D-Day Veteran’s Song About Normandy Invasion Tops Ed Sheeran and Justin Bieber on U.K. Music Charts

A D-Day veteran's song about the Normandy Invasion

Image courtesy Normandy Memorial Trust via Youtube screen grab

The youngest living D-Day veteran in the world is doing what so many youngsters with a passion for music do — he’s climbing the pop charts.

At a spry 90 years old, British war vet Jim Radford’s song “The Shores Of Normandy” ­— a tribute to the soldiers who sacrificed their lives in the historic invasion that ultimately led to the liberation of France and the downfall of the Nazi regime — currently sits atop the Amazon UK Best Sellers Music Charts, edging out the new Ed Sheeran/Justin Bieber duet “I Don’t Care” for the number one spot.

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Radford, who was only 15 when he signed up to serve in the Merchant Navy and build the Mulberry Harbour at Gold Beach, wrote the song, based on his own experiences,  a number of years ago. As a folk singer and songwriter as well as a peace activist, he’s performed it at many different events since — including ceremonies commemorating D-Day’s 70th anniversary. And now, with the 75th anniversary of D-Day approaching, the song takes on a renewed sense of poignancy. And true to Radford’s penchant for activism and community building, the 90-year-old is singing “The Shores of Normandy” for a greater cause, donating the money from sales of the song to the construction of a memorial for the British soldiers who died during the Battle of Normandy. Those who’d like to download the song and contribute to the fundraising can do so through the Normandy Memorial Trust. The Normandy Memorial Trust also uploaded a Youtube video of Radford performing the song, which you can watch at the end of this post.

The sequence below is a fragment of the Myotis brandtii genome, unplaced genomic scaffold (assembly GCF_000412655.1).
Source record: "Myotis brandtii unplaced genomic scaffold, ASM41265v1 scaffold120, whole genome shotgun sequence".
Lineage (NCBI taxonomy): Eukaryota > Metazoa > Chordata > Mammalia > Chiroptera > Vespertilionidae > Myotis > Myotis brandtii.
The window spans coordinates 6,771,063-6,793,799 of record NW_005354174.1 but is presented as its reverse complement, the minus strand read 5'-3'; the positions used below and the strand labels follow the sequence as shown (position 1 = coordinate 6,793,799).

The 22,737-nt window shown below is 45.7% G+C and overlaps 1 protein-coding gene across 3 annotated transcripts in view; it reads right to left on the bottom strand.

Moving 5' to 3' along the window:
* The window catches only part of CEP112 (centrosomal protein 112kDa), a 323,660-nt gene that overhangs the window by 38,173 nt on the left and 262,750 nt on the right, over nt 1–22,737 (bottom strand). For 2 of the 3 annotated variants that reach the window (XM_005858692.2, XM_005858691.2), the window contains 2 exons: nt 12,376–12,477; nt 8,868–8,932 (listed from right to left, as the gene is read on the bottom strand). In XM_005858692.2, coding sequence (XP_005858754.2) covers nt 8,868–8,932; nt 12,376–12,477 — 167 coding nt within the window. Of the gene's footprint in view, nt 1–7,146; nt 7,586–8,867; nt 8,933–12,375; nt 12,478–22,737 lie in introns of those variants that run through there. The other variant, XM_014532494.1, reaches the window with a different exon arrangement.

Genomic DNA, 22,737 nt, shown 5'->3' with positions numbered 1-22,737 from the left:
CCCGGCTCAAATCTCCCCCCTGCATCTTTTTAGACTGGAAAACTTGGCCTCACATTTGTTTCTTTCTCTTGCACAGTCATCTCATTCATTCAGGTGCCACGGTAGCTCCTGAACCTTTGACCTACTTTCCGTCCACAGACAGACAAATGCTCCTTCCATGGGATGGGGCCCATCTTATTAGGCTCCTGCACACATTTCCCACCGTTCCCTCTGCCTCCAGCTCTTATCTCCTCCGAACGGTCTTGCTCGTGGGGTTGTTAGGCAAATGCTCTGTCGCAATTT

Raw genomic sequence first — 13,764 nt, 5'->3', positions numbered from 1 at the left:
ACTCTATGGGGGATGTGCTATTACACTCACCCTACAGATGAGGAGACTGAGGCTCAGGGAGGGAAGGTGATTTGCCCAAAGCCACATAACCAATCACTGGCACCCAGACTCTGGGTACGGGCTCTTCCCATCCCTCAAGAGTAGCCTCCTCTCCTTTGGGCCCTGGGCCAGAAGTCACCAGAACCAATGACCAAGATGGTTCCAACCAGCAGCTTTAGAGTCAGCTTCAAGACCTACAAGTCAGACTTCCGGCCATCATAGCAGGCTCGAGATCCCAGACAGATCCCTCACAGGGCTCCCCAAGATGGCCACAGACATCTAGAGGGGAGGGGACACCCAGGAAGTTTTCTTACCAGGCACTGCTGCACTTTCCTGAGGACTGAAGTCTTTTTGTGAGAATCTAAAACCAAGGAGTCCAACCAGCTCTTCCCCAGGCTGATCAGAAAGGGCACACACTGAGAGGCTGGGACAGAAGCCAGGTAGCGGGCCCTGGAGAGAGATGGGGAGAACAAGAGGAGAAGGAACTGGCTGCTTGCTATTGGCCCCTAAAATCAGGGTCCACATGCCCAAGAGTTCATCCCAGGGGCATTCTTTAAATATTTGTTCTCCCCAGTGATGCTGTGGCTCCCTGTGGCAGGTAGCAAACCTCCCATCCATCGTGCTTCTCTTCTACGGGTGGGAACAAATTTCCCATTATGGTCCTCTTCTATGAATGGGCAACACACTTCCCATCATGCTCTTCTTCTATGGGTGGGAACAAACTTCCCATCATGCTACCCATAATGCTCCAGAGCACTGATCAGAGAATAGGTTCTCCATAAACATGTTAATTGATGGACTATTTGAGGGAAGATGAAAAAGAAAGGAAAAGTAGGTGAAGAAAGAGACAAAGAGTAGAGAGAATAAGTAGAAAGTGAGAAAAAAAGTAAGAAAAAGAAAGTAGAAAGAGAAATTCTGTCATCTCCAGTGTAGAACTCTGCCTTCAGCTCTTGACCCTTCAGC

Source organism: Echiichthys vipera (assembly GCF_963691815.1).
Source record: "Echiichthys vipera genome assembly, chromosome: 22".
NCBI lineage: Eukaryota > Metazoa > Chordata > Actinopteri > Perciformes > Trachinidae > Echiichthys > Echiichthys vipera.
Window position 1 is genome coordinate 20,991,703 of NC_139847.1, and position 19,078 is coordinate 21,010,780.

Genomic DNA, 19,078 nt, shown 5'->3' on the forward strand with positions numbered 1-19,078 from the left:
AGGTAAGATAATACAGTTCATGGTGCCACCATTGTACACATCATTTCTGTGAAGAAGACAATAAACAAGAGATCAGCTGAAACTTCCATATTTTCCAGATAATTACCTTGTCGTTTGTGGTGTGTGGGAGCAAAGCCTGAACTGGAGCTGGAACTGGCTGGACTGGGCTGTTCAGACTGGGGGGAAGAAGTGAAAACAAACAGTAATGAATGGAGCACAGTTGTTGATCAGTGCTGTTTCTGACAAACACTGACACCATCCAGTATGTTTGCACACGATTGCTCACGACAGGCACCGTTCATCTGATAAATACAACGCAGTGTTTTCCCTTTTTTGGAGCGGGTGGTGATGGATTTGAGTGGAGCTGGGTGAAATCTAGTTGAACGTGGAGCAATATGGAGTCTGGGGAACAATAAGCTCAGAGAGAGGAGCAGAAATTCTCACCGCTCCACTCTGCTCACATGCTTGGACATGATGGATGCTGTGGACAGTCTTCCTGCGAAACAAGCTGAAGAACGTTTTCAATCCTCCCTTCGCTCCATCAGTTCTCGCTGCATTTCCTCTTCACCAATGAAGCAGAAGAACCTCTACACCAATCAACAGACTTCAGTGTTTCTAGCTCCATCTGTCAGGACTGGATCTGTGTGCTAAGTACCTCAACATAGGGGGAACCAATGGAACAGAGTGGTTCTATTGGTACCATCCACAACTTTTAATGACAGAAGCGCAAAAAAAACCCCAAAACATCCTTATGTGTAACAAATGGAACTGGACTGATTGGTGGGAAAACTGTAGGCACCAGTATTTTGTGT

Of course, unlike the Sheeran/Bieber duet, “The Shores of Normandy is not your traditional pop tune, with Radford’s lyrics understandably resonating a more sombre tone:

For every hero’s name that’s known, a thousand died as well.

On stakes and wire their bodies hung, rocked in the ocean swell;

And many a mother wept that day for the sons they loved so well,

Men who cracked a joke and cadged a smoke as they stormed the gates of hell.

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“I’m delighted. I never in my wildest dreams thought I would be number one in any list,” he told The Daily Mail. “The more copies we sell, the more money we raise to build this memorial.”

He added that, “We want people to remember all those good men. They deserve to be honoured and remembered. The thing that I remember most is seeing [the bodies of] those lads floating in the water — the ones who had to run up the beaches into the machine gun fire and never made it. I can still see their faces now.”